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Cobweb Antenna


· Add bands to a Hustler 5BTV (8BTV?)
· Simple Mods for your xBTV antenna
· 144MHz four-element arrow beam
· Simple 144MHz/440MHz groundplane

Additional Mods for the Hustler xBTV Series Vertical

WA4GWB provided us with details of his recent 4BTV modification. Although an SO-239 assembly is available commercially for this antenna, it costs about $25 (inc S/H) and provides no protection for the jack or connecting wires from weather. George's mod does provide excellent protection, and does it cheaper. Looks pretty slick too.

WA4GWB's Notes:

  • I added an SO-239 connector to a 4.3 x 4.3 x 2.3 plastic mounting box, which was drilled with holes to match the bottom of the 4-BTV antenna. I used spade bits to cut the holes, then used ss fender washers to reattach the box to the base of the antenna.
  • I use a short pigtail of RG-58 with wire terminals soldered to each end and the SO-239 center conductor. I added an additional ground jumper to all the screws to insure good continuity to the antenna base and later to ground radials.
  • I sealed the bottom of the box to the bottom of the antenna with a silicone adhesive. I will add an o-ring later on the upper side of the base of the antenna to prevent water from entering through the drain holes. I may add a small amount of silicone adhesive in these holes, however it is recommended to check silicone adhesive dielectric insulation properties prior to installation. While the entire box is not totally waterproof, it should keep 98% of the water out base of the antenna while providing a disconnect point for the coaxial cable. Also notice a small weep hole on the underside of the plastic box. This will help to reduce moisture that might enter the box.
  • The cost of this project was approximately $15.00

Close up of the completed box mounted on the antenna

Another view of the mounted junction box

View inside junction box showing the short pigtail of RG-58 with terminal lugs soldered to each end and the SO-239 center conductor. Notice the additional ground jumper connecting the coax braid and SO-239 shield to all the mounting screws

A view of the bottom of the box showing the small weep hole on the underside to allow for moisture draining. While the entire box is not totally waterproof, it should keep 98% of the water out base of the antenna while providing an easy disconnect point for the coaxial cable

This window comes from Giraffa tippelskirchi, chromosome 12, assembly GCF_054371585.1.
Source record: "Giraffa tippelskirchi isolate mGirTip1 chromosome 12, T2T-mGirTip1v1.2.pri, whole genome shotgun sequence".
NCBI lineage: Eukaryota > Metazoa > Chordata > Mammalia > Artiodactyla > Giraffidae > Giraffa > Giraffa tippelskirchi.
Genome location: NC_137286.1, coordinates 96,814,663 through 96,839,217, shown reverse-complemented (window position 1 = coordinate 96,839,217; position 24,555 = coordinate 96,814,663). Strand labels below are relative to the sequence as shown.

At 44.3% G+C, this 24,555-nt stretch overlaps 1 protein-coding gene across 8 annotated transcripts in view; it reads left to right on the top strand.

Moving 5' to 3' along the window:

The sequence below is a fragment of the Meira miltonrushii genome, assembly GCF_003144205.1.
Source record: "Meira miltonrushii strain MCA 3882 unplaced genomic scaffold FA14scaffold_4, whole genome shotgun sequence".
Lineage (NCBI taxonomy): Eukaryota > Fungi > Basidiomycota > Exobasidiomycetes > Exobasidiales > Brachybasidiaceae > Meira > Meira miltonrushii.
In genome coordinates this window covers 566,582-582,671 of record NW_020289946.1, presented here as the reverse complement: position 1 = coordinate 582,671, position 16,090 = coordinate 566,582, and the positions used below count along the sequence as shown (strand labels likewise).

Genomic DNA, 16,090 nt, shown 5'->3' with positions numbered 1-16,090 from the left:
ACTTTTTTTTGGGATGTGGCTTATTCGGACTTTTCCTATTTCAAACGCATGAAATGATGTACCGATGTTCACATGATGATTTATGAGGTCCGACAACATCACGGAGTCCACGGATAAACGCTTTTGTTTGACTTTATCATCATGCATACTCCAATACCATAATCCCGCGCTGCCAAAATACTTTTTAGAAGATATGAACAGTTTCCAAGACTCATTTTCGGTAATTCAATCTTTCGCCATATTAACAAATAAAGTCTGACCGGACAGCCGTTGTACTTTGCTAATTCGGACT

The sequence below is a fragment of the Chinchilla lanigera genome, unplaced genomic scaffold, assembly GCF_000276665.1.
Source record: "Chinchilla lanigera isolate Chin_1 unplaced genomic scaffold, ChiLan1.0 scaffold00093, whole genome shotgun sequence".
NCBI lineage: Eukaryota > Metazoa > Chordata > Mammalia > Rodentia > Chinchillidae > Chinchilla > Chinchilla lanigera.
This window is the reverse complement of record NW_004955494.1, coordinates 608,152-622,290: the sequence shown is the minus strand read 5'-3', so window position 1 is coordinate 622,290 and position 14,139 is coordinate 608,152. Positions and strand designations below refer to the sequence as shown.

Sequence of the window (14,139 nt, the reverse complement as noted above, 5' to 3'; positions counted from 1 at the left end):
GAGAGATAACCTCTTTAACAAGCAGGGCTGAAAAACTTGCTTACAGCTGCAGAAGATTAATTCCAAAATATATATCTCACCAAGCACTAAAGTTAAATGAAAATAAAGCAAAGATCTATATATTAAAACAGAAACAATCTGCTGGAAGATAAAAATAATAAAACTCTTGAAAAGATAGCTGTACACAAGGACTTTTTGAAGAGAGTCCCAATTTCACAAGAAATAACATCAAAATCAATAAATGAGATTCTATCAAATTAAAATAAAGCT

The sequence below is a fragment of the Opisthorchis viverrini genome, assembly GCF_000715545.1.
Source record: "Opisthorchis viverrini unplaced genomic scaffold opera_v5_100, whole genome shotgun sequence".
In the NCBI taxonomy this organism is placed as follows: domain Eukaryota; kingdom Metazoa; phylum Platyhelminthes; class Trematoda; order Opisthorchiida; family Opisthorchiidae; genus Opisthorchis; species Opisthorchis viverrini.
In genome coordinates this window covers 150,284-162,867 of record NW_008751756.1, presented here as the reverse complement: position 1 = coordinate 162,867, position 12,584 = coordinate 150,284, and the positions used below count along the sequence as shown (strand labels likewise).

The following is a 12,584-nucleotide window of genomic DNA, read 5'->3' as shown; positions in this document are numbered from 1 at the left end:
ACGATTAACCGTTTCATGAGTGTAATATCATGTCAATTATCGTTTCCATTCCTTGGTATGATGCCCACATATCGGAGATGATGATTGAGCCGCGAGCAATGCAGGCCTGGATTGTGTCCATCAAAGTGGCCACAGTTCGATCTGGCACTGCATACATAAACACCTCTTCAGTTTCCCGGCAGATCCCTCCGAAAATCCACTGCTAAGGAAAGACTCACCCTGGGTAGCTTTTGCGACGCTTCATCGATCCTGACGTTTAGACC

View of the completed antenna, mounted on its base. A few radials have been added with more to come. Notice the common mode choke wound from the feed coax and mounted near the top of the base (see notes below).

Another view

From a distance

View of another junction box just before the feedline enters the house. Notice the second choke wound from the feedline.

ADDITIONAL NOTES: After installing the 4-BTV, I wound a coaxial isolator (feed line current choke) to decouple the transmission line to prevent it from becoming a radial. This was done with 10 turns over a 6" diameter form, then I repeated the choke just before the coax entered the shack. This will not impede the RF energy contained inside the coax, but it acts as a high impedance to the undesirable addition of currents on the outside of the braid of the coax. Some additional advantages of the current choke include:
  • Prevent unwanted RFI by eliminating feedline current and radiation
  • All power goes to the antenna, improving efficiency
  • Reduce noise or unwanted signals picked-up by the feedline
  • Overcome a less than optimal ground system
I tried to tune the 4-BTV without radials (not recommended), however my mounting pipe did not provide enough ground, so I added the radials. With dimensions given in the directions for a ground mount, the SWR was close, however, I will not re-tune the antenna until additional radials have been installed and buried. With my automatic antenna tuners, the SWR is currently less than 1.2:1. My first contact was with YU7ZEX.
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